There are three main IBS types, described by their main symptoms: diarrhoea, constipation or a mixture of the two:
- IBS with constipation. This comes with stomach pain and discomfort, bloating, abnormally delayed or infrequent bowel movement, or lumpy/hard stool.
- IBS with diarrhoea. This comes with stomach pain and discomfort, an urgent need to move your bowels, abnormally frequent bowel movements, or loose/watery stool.
There is no cure for IBS, but its symptoms can be treated with a combination of the following:
- changes in eating, diet and nutrition
- therapies for mental health problems
Certain foods and drinks may cause IBS symptoms in some people, such as
- foods high in fat
- milk products
- drinks with alcohol or caffeine
- drinks with large amounts of artificial sweeteners, substances used in place of sugar foods that may cause gas, such as beans and cabbage
People with IBS may want to limit or avoid these foods. Keeping a food diary is a good way to track which foods cause symptoms so they can be reduced or removed from the diet.
Dietary fiber may lessen constipation in people with IBS, but it may not help lower pain. Fiber helps keep stool soft so it moves smoothly through the colon.
The Academy of Nutrition and Dietetics recommends adults consume 20 grams to 35 grams of fiber a day.3 Fiber may cause gas and trigger symptoms in some people with IBS. Increasing fiber intake by 2 to 3 grams per day may help reduce the risk of increased gas and bloating.
A successful treatment plan should include education, nutrition and appropriate medication.
The health-care provider will select medications based on your symptoms.
- Fiber supplements. Fiber supplements may be recommended to relieve constipation when increasing dietary fiber is ineffective.
- Laxatives. Constipation can be treated with laxative medications. Laxatives work in different ways, and a health-care provider can provide information about which type is best for each person. More information about the different types of laxatives can be found in the National Digestive Diseases Information Clearinghouse (NDDIC) fact sheet Constipation.
- Antidiarrheals. Loperamide has been found to reduce diarrhea in people with IBS, though it doesn’t reduce pain, bloating, or other symptoms. Loperamide reduces stool frequency and improves stool consistency by slowing the movement of stool through the colon.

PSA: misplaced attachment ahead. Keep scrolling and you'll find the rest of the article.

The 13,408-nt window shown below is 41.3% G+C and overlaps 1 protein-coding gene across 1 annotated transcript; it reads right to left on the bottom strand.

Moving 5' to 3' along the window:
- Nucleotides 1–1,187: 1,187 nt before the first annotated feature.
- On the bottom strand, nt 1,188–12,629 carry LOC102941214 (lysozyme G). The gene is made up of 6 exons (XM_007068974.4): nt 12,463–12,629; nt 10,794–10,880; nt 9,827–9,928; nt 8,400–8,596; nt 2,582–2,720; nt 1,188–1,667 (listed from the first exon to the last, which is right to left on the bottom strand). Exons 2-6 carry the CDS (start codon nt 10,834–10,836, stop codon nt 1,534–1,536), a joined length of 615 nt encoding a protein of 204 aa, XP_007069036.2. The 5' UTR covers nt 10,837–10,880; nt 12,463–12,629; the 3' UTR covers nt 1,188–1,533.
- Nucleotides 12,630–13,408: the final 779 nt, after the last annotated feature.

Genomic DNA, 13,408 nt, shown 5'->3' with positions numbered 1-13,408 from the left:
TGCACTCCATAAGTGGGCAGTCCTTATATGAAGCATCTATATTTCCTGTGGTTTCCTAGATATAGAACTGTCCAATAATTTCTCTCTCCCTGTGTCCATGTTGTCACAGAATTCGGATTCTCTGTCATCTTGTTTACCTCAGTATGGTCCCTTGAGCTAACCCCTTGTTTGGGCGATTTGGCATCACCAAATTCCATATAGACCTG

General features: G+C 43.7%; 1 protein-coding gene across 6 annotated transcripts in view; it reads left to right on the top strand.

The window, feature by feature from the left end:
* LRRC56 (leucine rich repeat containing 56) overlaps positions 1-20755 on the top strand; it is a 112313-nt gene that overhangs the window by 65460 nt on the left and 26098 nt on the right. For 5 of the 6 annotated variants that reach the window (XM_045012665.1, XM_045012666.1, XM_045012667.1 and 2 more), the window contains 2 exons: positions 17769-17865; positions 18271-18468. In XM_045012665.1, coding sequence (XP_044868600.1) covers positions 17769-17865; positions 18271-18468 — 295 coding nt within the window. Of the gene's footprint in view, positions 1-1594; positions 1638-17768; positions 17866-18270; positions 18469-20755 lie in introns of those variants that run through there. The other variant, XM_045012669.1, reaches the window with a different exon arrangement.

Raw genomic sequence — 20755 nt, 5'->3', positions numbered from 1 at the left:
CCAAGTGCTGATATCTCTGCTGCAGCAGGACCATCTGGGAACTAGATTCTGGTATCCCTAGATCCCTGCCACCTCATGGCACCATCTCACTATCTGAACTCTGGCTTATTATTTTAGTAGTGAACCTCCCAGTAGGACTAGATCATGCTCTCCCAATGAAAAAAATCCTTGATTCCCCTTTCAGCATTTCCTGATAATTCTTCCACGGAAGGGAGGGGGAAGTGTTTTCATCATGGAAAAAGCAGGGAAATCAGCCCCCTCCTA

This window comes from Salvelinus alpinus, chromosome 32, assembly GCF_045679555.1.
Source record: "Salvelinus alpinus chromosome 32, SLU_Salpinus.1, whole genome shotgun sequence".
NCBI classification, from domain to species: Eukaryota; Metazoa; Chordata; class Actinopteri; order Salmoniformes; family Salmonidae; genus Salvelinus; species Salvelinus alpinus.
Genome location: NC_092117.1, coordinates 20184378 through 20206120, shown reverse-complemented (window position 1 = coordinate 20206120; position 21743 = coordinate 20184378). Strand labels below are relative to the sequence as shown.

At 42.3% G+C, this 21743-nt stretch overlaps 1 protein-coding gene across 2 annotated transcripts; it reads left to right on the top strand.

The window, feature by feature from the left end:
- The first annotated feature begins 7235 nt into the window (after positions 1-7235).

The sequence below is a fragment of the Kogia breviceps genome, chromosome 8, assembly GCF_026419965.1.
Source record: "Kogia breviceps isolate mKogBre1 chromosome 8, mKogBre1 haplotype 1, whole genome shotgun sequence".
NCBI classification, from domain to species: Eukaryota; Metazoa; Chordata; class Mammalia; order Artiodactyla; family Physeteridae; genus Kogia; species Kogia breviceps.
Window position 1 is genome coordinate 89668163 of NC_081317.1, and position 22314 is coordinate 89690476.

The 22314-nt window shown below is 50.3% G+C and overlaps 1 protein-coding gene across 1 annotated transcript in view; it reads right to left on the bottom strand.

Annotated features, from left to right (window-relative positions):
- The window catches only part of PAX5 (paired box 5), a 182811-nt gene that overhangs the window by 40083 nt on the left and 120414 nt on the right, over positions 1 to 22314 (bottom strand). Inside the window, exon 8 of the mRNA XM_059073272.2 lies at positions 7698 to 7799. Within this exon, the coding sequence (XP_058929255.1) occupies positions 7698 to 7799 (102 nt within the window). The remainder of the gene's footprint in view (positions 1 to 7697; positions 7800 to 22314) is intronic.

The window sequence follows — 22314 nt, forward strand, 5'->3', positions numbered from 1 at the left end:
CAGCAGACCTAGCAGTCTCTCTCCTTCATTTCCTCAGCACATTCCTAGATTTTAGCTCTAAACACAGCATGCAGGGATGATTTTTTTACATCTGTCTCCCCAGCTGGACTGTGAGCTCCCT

- Antispasmodics. Antispasmodics, such as hyoscine, cimetropium and pinaverium, help to control colon muscle spasms and reduce abdominal pain.
- Antidepressants. Tricyclic antidepressants (TCAs) and selective serotonin reuptake inhibitors (SSRIs) in low doses can help relieve IBS symptoms including abdominal pain. TCAs work in people with IBS by reducing sensitivity to pain in the GI tract as well as normalizing GI motility and secretion.
- Lubiprostone (Amitiza). Lubiprostone is prescribed for people who have IBS-C. The medication has been found to improve symptoms of abdominal pain or discomfort, stool consistency, straining and constipation severity.
The antibiotic rifaximin can reduce abdominal bloating by treating SIBO, small intestinal bacterial growth. But scientists are still debating the use of antibiotics to treat IBS, and more research is needed.
Probiotics are live microorganisms, usually bacteria, that are similar to microorganisms normally found in the GI tract. Studies have found that probiotics, specifically Bifidobacteria and certain probiotic combinations, improve symptoms of IBS when taken in large enough amounts. But more research is needed.
Probiotics can be found in dietary supplements, such as capsules, tablets and powders, and in some foods, such as yogurt. A health-care provider can give information about the right kind and right amount of probiotics to take to improve IBS symptoms. (For more information about probiotics, click here.)
Therapies for Mental Health Problems
The following therapies can help improve IBS symptoms because of mental health problems:
- Talk therapy. Talking with a therapist may reduce stress and improve IBS symptoms. Two types of talk therapy used to treat IBS are cognitive behavioral therapy and psychodynamic, or interpersonal, therapy. Cognitive behavioral therapy focuses on the person’s thoughts and actions. Psychodynamic therapy focuses on how emotions affect IBS symptoms. This type of therapy often involves relaxation and stress management techniques.
- Hypnotherapy. The therapist uses hypnosis to help the person relax into a trancelike state. This type of therapy may help you relax the muscles in the colon.
- Mindfulness training. People practicing this type of meditation are taught to focus their attention on sensations occurring at the moment and to avoid worrying about the meaning of those sensations, also called catastrophizing.